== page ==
There are many benefits:
- Objective feedback. (Not, “My dog loves it!”)
- Other people’s strengths may counterbalance your weaknesses.
- You’ll have more confidence your manuscript is strong before submitting.
- Finding someone else’s mistakes will make you a better writer.
- When your book is on Amazon.com, you’ll have thicker skin when someone skewers it.
How to be a good critique partner:
What can be improved.
What’s also good.
And there’s ALWAYS something good. It’s not your job to crush dreams. You’re no authority on who will fail and who will succeed. We all start somewhere, and where we start is usually horrendous. It’s your job to give them idea how to improve their piece.
Beth Revis, in her series of posts that chronicled her writing career, wrote that someone told her she was a terrible writer. Thank goodness she didn’t give up because now she has a three-book deal and quit her day job, thankyouverymuch.
But what about when you get negative feedback? And you will. You’re supposed to smile, thank everyone, don’t argue, and sit on the information for THREE DAYS. Nearly everyone swears this is enough time to process it and be ready to make the changes to make your writing better. Anne Lamott in Bird by Bird suggests this method. Stephen King in On Writing recommends at least three people look at your piece. If the readers have conflicting opinions, do what you want. If they’re all saying the same thing, change it.
After three days, if something isn’t sitting well, don’t do it. Show it to someone whom you trust. That’s my advice.
This happened to me with my new critique group. I’ve put more into this manuscript beginning than any other. It’s been on my blog. It was on Miss Snark’s First Victim contest. It won Miss Snark’s First Victim contest. An agent liked the beginning as is. This new group wanted me to change the beginning.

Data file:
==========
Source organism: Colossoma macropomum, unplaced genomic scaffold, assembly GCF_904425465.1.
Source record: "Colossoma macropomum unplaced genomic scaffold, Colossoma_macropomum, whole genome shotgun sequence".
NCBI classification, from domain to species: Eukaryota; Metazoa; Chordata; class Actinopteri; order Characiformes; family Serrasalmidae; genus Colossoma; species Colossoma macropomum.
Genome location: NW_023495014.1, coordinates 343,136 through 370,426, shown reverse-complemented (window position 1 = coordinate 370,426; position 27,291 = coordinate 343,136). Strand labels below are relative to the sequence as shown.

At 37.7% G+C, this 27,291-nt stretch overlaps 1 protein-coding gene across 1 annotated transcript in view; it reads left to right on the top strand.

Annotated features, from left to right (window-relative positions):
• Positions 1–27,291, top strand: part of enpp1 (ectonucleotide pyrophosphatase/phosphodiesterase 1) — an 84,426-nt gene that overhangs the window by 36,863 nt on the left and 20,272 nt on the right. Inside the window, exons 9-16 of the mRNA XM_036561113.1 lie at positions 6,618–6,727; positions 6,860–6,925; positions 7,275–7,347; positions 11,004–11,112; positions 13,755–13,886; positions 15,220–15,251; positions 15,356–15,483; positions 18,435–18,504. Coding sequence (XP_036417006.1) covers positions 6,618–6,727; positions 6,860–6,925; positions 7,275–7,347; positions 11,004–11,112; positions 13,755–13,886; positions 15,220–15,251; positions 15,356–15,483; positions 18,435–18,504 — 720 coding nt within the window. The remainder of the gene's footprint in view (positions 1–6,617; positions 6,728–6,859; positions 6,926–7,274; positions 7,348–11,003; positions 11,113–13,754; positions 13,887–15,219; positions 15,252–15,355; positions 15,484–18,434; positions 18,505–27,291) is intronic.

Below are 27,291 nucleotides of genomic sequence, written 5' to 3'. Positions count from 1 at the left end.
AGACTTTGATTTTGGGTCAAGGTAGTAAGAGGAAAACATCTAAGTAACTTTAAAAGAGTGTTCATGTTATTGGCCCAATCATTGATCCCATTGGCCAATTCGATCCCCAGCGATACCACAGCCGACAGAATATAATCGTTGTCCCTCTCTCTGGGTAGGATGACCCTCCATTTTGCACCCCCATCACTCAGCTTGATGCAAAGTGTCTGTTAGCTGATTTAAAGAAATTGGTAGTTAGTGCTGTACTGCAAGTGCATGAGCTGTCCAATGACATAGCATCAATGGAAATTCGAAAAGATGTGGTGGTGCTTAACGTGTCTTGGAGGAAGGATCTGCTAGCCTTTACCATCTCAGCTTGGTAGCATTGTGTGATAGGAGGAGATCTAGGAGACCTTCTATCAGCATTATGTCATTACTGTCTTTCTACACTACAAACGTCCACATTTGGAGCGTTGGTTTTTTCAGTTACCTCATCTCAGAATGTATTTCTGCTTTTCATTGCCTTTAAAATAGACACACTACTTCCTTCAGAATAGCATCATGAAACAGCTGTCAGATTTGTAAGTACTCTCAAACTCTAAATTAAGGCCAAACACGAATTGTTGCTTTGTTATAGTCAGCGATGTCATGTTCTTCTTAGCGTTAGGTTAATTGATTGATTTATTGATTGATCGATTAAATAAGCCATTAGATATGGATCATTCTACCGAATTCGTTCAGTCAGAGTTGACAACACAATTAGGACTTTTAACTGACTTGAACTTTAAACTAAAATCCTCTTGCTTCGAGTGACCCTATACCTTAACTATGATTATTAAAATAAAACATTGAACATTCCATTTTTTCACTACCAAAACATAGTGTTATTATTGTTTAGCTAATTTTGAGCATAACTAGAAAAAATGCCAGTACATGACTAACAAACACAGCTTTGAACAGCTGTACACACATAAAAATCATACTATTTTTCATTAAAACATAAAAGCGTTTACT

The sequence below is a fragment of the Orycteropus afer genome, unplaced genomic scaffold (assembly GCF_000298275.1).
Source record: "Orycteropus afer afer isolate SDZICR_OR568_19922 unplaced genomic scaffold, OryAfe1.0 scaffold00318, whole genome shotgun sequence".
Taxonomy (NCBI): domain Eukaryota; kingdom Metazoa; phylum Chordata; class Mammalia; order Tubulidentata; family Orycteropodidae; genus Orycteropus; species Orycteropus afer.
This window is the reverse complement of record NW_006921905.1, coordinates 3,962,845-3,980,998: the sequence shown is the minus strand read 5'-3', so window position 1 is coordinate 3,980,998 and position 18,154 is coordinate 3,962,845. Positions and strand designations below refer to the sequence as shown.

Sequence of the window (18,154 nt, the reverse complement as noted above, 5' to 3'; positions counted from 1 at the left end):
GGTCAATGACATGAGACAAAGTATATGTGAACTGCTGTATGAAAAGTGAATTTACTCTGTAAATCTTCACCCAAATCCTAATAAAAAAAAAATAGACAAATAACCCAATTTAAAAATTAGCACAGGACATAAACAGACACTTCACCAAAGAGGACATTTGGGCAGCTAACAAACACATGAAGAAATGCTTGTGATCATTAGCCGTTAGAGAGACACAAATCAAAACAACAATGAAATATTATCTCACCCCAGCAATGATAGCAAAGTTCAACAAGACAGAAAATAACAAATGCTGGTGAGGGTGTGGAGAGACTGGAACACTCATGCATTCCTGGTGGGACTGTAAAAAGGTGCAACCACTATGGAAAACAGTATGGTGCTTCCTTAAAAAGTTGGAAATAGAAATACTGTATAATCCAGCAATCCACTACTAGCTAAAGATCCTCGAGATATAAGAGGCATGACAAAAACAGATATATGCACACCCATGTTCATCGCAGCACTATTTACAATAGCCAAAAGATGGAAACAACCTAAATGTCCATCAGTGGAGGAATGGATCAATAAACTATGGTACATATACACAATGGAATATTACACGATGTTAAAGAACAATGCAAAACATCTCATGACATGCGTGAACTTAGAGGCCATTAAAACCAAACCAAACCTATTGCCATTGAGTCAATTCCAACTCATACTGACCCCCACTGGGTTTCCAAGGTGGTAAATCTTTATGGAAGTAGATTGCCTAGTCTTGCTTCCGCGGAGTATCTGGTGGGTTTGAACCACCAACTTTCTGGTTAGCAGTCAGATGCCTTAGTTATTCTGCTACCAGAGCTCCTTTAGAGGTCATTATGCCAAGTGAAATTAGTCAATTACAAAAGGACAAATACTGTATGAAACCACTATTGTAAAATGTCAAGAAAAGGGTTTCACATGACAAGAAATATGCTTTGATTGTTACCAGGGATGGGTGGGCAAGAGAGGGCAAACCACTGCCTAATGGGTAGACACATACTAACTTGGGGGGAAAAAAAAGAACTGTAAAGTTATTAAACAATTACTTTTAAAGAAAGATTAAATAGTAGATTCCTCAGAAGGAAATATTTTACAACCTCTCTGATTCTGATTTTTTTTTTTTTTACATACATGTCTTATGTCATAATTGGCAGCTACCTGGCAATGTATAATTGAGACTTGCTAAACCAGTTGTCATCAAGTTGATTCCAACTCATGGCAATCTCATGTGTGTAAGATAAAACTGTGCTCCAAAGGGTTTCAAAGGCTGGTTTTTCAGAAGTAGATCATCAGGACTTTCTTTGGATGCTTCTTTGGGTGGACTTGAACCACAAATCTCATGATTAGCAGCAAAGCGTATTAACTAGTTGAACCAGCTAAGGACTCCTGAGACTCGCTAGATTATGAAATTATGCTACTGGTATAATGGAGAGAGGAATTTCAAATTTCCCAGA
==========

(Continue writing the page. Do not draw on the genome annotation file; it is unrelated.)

I’ll sit on the idea for three days before making a final decision. But I’ve already discussed the suggested changes with my beta reader to get her advice. And there other suggestions were helpful so I've already strengthened my manscript by joining.
There are examples of writers who say they were given advice, ignored it, and wound up being successful. This puts writers who are considering critique groups and beta readers off, but it doesn’t need to. Trust your instincts. And make sure you can separate your instincts from your ego.
If you are submitting without people looking at your work…
If you are submitting after little changes from a rough draft…
If you aren’t scouring blogs and books about what agents expect…
…then your chances of getting published are slim.
Even if you’re getting requests for partials or fulls, don’t fool yourself. If the beginning is solid, but it falls apart later and you haven’t had anyone (besides your cat) reading it and telling you how to fix it, then you’ll just receive rejections on those partials and fulls.
Swallowing critique from other writers can be intimidating but if the goal is to be published, you’ve gotta suck it up. And if something doesn’t feel right, trust your gut.
Remember, we’re in this strange journey together. Good luck!
Where are you on your writing journey? Who reads your manuscripts?